BILLINGS – Defying federal authority over gray wolves, Montana Gov. Brian Schweitzer on Wednesday encouraged ranchers to kill wolves that prey on their livestock — even in areas where that is not currently allowed — and said the state will start shooting packs that hurt elk herds.
Schweitzer told The Associated Press he no longer would wait for federal officials to resolve the tangle of lawsuits over wolves, which has kept the animals on the endangered species list for a decade since recovery goals were first met.
“We will take action in Montana on our own,” he said. “We’ve had it with Washington, D.C., with Congress just yipping about it, with (the Department of) Interior just vacillating about it.”
State wildlife agents and ranchers already kill wolves regularly across much of the Northern Rockies, where 1,700 of the animals roam parts of five states. Rules against killing wolves have been relaxed significantly by federal officials over the past decade but hunting remains prohibited.
Livestock owners in southern Montana and Idaho have authority to defend their property by shooting wolves that attack their cattle, sheep or other domestic animals. And federal agents regularly kill problem wolves, with more than 1,000 shot over the past decade.
But Schweitzer is moving to expand those killings beyond what the U.S. Fish and Wildlife Service has so far allowed, including to parts of Montana where ranchers are not allowed to shoot the predators.
Fish and Wildlife spokesman Chris Tollefson said the agency was working with Montana and other states in the region to address their concerns over the wolf population.
“We’ve been in negotiations with Montana and the other states for some time, and we’re committed to continuing that and trying to find a solution that works for everybody,” he said.
In a letter to Interior Secretary Ken Salazar provided by Schweitzer’s office, the Democratic governor said state game wardens will be directed to stop investigating wolf shootings north of Interstate 90, the part of the state with the strictest protections for the animals.
That follows a similar show of defiance from Idaho’s Republican governor, C.L. “Butch” Otter.
Otter said in the fall that Idaho Fish and Game agents would no longer participate in wolf management efforts, including shooting investigations. The move forced federal officials to step in to enforce restrictions on killing the animals.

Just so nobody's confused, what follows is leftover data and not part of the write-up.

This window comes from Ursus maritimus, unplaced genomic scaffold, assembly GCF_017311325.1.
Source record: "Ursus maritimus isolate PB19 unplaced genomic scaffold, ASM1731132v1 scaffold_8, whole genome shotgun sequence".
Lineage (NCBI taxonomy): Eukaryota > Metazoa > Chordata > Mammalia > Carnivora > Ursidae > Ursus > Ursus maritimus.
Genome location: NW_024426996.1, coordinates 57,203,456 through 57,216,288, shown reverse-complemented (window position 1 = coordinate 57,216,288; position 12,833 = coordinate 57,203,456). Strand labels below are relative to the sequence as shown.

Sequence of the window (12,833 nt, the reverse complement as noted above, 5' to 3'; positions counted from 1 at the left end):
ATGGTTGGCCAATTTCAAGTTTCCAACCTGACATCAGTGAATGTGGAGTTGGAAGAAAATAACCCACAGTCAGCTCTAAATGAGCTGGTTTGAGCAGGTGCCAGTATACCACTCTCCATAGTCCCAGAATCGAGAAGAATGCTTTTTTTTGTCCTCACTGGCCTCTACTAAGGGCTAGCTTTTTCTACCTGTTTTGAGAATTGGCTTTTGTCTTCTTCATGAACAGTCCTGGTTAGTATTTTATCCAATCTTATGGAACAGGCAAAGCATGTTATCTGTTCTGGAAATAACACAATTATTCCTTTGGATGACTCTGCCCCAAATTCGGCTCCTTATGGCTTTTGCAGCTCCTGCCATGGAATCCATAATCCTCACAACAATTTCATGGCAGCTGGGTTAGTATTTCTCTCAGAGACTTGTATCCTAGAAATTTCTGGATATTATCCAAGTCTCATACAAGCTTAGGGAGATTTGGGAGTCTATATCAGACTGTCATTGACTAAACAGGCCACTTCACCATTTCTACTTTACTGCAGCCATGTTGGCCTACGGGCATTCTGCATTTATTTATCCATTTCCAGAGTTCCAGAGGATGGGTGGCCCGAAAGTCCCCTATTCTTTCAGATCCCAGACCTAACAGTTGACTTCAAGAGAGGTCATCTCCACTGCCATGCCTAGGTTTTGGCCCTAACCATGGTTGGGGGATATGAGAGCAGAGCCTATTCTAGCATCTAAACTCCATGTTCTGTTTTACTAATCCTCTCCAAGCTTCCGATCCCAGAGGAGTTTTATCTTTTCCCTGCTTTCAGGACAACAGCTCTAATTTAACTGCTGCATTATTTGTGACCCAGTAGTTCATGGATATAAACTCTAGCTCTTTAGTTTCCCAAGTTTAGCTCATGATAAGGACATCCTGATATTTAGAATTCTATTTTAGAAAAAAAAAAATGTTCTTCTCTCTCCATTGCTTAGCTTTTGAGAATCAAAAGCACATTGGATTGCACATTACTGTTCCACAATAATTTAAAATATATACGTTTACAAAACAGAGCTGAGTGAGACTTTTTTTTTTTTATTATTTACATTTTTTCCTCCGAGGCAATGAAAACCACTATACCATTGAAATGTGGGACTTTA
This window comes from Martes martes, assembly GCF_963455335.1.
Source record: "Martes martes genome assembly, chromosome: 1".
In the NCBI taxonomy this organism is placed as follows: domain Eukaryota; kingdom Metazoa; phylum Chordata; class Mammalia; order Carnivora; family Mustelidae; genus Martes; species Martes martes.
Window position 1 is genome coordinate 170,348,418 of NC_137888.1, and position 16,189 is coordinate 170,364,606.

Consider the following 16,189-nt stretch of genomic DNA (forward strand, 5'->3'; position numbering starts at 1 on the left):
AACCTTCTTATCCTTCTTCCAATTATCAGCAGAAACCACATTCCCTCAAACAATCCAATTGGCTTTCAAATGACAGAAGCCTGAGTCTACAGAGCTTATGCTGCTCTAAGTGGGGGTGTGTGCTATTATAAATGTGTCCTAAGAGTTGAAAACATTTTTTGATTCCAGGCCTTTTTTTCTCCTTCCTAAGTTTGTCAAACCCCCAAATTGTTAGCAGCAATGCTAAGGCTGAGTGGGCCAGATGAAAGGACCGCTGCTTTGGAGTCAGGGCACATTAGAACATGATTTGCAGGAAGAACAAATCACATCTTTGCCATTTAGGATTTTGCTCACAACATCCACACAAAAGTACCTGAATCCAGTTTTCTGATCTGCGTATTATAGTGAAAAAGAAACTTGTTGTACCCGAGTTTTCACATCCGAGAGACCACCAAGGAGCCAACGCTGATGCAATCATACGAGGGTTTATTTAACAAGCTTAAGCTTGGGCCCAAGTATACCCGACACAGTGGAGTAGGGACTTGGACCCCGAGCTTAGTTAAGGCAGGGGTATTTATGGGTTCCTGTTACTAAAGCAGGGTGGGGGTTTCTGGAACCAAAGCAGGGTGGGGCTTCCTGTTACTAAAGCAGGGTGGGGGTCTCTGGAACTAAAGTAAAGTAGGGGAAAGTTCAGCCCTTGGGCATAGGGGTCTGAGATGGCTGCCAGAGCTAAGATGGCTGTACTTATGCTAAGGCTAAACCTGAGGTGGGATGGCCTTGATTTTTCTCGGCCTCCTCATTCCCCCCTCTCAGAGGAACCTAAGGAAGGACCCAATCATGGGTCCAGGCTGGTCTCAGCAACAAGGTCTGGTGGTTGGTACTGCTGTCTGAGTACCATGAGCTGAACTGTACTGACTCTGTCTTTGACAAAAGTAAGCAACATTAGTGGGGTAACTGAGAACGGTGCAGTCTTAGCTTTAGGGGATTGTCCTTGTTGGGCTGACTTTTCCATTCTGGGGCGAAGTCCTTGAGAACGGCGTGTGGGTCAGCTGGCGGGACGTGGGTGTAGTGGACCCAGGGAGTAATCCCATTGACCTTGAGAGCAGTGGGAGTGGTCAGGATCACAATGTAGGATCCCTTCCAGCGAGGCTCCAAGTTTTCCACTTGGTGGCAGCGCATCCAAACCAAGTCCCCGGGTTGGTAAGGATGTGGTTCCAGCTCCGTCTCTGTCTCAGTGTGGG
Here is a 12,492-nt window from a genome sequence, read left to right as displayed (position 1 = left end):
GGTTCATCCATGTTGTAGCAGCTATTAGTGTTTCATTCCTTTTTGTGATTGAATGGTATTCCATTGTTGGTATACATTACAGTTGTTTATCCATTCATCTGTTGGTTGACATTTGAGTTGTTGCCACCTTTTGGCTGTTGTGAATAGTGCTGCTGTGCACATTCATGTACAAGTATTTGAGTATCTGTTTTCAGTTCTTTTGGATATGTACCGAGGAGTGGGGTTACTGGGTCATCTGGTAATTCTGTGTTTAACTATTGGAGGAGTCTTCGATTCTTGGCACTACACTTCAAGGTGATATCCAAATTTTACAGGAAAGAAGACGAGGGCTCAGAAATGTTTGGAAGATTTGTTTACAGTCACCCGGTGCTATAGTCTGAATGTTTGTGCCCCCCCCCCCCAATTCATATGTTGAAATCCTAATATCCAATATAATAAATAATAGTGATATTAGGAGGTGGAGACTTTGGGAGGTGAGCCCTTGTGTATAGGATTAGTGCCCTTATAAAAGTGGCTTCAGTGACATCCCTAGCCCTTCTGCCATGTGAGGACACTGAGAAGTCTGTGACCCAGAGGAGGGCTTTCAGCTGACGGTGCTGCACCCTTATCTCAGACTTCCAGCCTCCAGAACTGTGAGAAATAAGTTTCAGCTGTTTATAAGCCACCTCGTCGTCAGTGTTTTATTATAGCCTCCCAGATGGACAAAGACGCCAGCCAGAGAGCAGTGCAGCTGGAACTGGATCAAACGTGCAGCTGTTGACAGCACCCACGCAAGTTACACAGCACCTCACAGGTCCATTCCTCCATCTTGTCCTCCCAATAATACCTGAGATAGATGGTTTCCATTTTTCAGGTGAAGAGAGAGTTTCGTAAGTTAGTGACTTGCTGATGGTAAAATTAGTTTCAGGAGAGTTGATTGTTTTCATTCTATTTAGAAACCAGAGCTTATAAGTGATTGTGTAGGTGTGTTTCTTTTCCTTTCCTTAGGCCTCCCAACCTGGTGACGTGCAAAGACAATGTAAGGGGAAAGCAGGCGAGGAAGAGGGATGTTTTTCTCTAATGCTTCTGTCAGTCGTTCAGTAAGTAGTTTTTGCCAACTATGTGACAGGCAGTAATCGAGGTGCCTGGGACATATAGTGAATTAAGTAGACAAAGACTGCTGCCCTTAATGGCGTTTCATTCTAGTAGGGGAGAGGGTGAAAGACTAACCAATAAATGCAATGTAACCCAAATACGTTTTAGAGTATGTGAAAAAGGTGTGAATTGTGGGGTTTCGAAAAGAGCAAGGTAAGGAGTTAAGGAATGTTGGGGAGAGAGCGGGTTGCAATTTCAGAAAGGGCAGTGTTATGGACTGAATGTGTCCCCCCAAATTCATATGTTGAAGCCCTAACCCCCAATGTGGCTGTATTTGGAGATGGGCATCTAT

Federal enforcement of laws against killing protected wolves also would be expected in Montana.
But critics of federal wolf policies appeared emboldened by the governor’s Wednesday statements. Robert Fanning, who heads a group that advocates protecting elk herds around Yellowstone National Park from wolves, sent out an e-mail urging Montana residents to “lock and load and saddle up while there is still snow on the ground.”
In the Bitterroot Valley south of Missoula, Schweitzer directed Montana Fish, Wildlife and Parks to begin removing wolf packs blamed for driving down elk populations.
The state has a pending petition before the Fish and Wildlife Service to remove a dozen wolves in the Bitterroot. A decision on that petition is pending, according to federal officials.
But Schweitzer indicated Wednesday he was not going to wait, and would leave it to state wildlife agents to decide when to kill the wolves. He was less adamant in the letter to Salazar, which said the Bitterroot packs would be killed “to the extent allowed by the Endangered Species Act.”
Department of Interior spokeswoman Kendra Barkoff said the agency agreed there was an “urgent need” to turn over wolf management to states that have acceptable management plans for the animals.
“But the governor’s letter is not the answer,” she added.
Federal wildlife officials have tried twice in the last four years to lift endangered protections for wolves and turn over management to the states. Both attempts were reversed in federal court.
A provision in a budget bill pending before Congress would revoke endangered species status for wolves in Montana and Idaho. Other measures introduced by lawmakers would lift federal protections across the lower 48 states.
Despite the bitter public divide on the issue, attacks on livestock by other, unprotected predators such as coyotes far exceed damage from wolves, according to U.S. Department of Agriculture statistics. But the lack of state control over wolves because of their endangered status has frustrated both livestock owners and elk hunters, who complain that their hands are tied by federal protections.
“This is a real-life problem in Montana — and we plan to start solving the problem,” Schweitzer said.
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